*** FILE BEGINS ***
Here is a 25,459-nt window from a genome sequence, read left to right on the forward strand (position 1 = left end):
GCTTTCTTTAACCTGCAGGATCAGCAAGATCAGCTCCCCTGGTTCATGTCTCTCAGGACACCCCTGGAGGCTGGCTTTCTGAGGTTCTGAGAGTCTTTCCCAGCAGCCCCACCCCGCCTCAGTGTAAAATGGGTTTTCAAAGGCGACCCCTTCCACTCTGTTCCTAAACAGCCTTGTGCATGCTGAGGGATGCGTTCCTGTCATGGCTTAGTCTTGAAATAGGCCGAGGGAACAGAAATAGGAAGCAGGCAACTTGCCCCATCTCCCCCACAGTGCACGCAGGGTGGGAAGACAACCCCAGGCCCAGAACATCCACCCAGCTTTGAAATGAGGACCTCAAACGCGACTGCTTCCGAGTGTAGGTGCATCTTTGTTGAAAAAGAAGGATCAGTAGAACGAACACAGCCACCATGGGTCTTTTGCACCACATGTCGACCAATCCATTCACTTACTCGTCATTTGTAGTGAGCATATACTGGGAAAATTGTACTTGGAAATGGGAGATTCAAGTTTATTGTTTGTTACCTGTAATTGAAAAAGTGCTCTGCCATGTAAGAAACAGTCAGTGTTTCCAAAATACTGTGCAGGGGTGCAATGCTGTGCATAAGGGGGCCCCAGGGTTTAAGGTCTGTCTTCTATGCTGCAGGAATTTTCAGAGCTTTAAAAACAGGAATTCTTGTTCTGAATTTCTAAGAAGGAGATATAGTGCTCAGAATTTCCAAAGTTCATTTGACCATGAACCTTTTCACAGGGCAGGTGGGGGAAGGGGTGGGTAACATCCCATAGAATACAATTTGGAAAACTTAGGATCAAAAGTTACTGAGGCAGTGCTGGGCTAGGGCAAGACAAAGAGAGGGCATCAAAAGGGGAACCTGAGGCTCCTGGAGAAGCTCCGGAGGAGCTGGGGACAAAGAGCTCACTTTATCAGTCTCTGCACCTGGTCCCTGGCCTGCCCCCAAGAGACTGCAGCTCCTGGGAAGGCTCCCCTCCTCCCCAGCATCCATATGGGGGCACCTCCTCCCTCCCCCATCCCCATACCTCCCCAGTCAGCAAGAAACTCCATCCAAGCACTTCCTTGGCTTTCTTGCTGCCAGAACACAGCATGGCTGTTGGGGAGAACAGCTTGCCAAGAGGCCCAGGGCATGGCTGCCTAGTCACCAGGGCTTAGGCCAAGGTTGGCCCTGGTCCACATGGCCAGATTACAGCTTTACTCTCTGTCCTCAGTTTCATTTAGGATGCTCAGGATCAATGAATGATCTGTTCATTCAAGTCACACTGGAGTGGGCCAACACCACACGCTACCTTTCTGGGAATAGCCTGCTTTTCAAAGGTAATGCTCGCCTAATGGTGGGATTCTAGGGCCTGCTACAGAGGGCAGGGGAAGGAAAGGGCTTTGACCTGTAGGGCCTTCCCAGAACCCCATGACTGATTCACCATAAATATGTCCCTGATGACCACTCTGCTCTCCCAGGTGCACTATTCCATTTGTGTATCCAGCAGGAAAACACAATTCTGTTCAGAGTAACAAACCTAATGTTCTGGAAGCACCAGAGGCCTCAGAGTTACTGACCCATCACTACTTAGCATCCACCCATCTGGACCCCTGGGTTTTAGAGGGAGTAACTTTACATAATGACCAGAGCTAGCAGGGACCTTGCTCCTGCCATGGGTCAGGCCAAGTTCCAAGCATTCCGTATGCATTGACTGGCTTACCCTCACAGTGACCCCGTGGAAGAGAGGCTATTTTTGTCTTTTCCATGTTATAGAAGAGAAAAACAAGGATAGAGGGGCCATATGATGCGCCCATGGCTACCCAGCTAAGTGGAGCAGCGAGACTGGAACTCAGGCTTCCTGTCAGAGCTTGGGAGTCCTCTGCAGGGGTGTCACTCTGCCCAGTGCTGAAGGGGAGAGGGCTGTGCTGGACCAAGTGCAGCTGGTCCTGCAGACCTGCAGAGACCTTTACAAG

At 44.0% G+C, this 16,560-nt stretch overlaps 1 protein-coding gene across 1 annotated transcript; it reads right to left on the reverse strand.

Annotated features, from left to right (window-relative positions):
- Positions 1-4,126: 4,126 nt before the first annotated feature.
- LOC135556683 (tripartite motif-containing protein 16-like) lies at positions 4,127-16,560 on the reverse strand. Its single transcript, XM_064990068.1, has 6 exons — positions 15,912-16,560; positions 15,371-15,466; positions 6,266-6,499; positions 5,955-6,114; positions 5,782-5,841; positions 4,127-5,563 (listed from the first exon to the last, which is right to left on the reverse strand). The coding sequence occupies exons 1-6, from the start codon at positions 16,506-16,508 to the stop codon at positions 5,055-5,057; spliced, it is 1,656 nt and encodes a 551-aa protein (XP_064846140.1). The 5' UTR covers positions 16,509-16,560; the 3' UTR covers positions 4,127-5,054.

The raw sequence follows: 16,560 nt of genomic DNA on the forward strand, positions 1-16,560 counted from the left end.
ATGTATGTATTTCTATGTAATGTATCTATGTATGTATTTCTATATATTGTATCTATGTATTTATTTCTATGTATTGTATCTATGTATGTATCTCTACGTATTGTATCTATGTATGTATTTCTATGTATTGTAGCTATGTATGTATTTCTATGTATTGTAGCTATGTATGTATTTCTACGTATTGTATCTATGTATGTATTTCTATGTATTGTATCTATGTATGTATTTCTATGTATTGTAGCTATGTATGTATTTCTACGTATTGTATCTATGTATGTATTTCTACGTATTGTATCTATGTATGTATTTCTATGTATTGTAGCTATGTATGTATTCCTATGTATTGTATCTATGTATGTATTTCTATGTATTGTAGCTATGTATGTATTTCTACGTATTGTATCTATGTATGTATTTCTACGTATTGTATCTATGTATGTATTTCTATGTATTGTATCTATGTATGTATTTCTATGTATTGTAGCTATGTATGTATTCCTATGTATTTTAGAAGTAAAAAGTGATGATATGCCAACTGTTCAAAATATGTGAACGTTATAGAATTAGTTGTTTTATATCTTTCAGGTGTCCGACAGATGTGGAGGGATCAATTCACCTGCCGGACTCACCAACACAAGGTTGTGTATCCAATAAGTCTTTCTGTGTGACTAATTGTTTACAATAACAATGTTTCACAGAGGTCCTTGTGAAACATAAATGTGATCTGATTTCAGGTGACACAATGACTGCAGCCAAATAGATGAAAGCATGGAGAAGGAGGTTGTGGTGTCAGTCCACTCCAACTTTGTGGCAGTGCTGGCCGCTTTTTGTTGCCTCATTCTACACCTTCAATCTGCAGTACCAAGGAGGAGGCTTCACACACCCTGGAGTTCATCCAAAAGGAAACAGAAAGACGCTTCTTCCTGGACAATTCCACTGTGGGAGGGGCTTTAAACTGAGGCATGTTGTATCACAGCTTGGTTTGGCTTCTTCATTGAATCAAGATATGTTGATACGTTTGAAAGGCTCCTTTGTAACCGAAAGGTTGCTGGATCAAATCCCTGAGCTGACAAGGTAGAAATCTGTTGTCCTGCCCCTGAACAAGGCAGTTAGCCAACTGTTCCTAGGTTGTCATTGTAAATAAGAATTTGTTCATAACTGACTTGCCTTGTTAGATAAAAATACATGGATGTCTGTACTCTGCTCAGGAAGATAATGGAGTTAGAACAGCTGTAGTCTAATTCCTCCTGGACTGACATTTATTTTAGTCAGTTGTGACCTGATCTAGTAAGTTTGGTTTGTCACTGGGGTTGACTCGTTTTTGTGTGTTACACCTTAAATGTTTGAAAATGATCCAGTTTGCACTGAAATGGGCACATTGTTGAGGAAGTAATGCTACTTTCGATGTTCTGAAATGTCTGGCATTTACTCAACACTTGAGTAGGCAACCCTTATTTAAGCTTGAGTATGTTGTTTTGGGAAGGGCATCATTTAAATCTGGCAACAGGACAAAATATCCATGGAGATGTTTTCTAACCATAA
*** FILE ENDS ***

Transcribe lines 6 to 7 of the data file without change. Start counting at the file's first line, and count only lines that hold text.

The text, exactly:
- LOC135556683 (tripartite motif-containing protein 16-like) lies at positions 4,127-16,560 on the reverse strand. Its single transcript, XM_064990068.1, has 6 exons — positions 15,912-16,560; positions 15,371-15,466; positions 6,266-6,499; positions 5,955-6,114; positions 5,782-5,841; positions 4,127-5,563 (listed from the first exon to the last, which is right to left on the reverse strand). The coding sequence occupies exons 1-6, from the start codon at positions 16,506-16,508 to the stop codon at positions 5,055-5,057; spliced, it is 1,656 nt and encodes a 551-aa protein (XP_064846140.1). The 5' UTR covers positions 16,509-16,560; the 3' UTR covers positions 4,127-5,054.

The raw sequence follows: 16,560 nt of genomic DNA on the forward strand, positions 1-16,560 counted from the left end.